King and his hired mouth-on-a-stick Slim Shady Traynor have been caught with skid marks on their grey Y-fronts after this forensic debagging by Benjamin. So much for a hard-fought favourable result with SDI. King paid Ashley off in full for six years of the seven years notice period, with the final year ticking down as I write.

There is also the curious case of James Blair recommending the purchase of Ashley’s shares to Club Tropicana at 27p a throw, which one could reasonably conclude was part and parcel of the severance deal.

Ashley has skewered King, turned him over in a rotisserie, and stuffed an apple in his mouth for good measure.

You would like me to be a trustee in NOAL? How quintessentially white of you David. Do I get fries with that?”

As I wrote some time ago, James Blair attended the Takeover Appeal Board hearing where a price of 20p was established, but as he changed hats when checking in as secretary of Club Tropicana, he recommended the significantly higher price of 27p. I’m sure this salient detail was not lost on Blair as he reviewed King’s affidavit to the Court of Session. You cannot keep a good career criminal down.

One would like to think that the £12.5m owed in point 4 of Benjamin’s analysis has not been ringfenced by a Qatari factor? Perish the very thought.

I like nothing more than some semantic juggling as in point 6. Is King so slippery that he is the Limpopo All-Comers Champion of Jello Wrestling? Is he impossible to pin down, just like the roofs of three stands which require major refits? £800,000 might be a sufficient quantum for a bribe to secure a safety certificate but it won’t make any material difference to the precarious three roofs.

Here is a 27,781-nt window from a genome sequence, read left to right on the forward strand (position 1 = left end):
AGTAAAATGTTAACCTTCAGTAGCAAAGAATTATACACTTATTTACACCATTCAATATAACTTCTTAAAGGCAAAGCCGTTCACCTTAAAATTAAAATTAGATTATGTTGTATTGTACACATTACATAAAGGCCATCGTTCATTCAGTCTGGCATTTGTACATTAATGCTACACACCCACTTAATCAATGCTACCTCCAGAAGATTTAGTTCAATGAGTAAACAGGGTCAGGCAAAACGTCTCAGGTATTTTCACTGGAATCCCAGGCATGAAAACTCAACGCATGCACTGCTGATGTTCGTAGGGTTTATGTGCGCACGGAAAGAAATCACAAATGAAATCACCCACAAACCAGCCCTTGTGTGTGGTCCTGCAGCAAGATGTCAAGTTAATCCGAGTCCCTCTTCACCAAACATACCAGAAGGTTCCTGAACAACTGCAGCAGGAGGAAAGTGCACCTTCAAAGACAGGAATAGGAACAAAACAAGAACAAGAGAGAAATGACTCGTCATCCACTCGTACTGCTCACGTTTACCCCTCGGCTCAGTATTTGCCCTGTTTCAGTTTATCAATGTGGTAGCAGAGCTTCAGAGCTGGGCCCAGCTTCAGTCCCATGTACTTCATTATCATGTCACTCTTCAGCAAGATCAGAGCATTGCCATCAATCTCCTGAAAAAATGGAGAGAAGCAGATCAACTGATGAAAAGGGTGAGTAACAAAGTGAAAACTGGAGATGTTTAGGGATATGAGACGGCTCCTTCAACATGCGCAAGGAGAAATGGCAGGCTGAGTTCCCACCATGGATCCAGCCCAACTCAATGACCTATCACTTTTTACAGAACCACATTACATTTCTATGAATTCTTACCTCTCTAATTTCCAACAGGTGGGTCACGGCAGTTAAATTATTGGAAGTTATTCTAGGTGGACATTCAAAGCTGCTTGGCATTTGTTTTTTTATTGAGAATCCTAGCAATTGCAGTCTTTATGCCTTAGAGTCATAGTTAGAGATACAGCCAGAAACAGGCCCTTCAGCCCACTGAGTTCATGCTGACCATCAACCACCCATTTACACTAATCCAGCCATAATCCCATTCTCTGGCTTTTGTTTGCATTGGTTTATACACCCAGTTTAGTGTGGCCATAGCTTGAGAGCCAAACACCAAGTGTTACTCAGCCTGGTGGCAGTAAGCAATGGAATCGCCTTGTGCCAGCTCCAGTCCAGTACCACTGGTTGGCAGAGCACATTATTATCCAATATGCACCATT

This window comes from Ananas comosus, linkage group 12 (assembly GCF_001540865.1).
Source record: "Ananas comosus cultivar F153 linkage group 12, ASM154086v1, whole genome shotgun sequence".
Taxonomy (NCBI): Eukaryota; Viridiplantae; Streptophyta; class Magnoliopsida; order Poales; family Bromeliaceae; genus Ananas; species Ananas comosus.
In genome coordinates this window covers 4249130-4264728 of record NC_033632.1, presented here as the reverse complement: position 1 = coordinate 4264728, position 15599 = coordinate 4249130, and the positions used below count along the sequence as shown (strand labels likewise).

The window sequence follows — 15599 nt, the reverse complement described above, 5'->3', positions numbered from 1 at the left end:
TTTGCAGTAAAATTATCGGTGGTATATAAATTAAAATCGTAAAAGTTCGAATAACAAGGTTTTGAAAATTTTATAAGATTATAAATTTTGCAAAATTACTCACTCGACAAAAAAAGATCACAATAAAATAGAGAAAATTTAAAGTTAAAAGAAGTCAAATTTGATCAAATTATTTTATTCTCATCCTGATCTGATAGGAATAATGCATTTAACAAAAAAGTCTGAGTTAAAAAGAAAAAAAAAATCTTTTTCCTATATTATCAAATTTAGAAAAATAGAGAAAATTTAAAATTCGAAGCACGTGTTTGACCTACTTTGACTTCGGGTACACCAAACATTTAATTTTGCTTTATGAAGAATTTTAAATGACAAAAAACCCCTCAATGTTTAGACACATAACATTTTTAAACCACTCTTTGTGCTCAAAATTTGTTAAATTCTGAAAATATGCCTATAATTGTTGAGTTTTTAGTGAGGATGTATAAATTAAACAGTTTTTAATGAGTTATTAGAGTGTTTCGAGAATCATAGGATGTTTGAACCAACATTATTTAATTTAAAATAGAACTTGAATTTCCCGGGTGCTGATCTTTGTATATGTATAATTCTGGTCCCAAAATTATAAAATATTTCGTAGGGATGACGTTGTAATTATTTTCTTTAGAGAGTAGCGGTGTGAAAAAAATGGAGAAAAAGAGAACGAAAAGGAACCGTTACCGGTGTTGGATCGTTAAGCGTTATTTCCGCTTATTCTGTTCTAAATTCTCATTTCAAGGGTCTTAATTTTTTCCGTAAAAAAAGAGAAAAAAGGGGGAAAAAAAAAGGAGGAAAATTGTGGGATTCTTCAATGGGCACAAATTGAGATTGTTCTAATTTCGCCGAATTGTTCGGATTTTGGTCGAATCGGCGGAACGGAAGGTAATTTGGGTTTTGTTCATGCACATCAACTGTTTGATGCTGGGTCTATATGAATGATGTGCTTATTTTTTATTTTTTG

Which leads me to the final conclusion of this piece. It’s unequivocally evident that the concert party directors are all-in. They are tapped out. Their last concession was to postpone the due date on their loans.

The future of Rangers Lite is in Career Criminal King’s hands. What could possibly go wrong?


Does The Old Lady of Edmiston Drive Have Bats In Her Belfry?

Keep it out of sight
Keep it out of sight
Undercover of the


My preface is an excerpt from a well known composition by Keith Richards & Mick Jagger. It succinctly sums up the rationale for the Friday evening publication of RIFC’s accounts to 30 June 2017. The rogue board and the squatters at Auchenhowie are attempting to blindside the business press who would hang these accounts out to dry. They know that the Lite fans with laptops in the SMSM don’t have the intellectual capacity to read an annual report. However the hapless hacks should be able to discern that these accounts were signed off by King and the auditors on the 26th October, yet they were not released until a Friday evening eight days later. A cynic might suggest that the rogue board are trying to bury bad news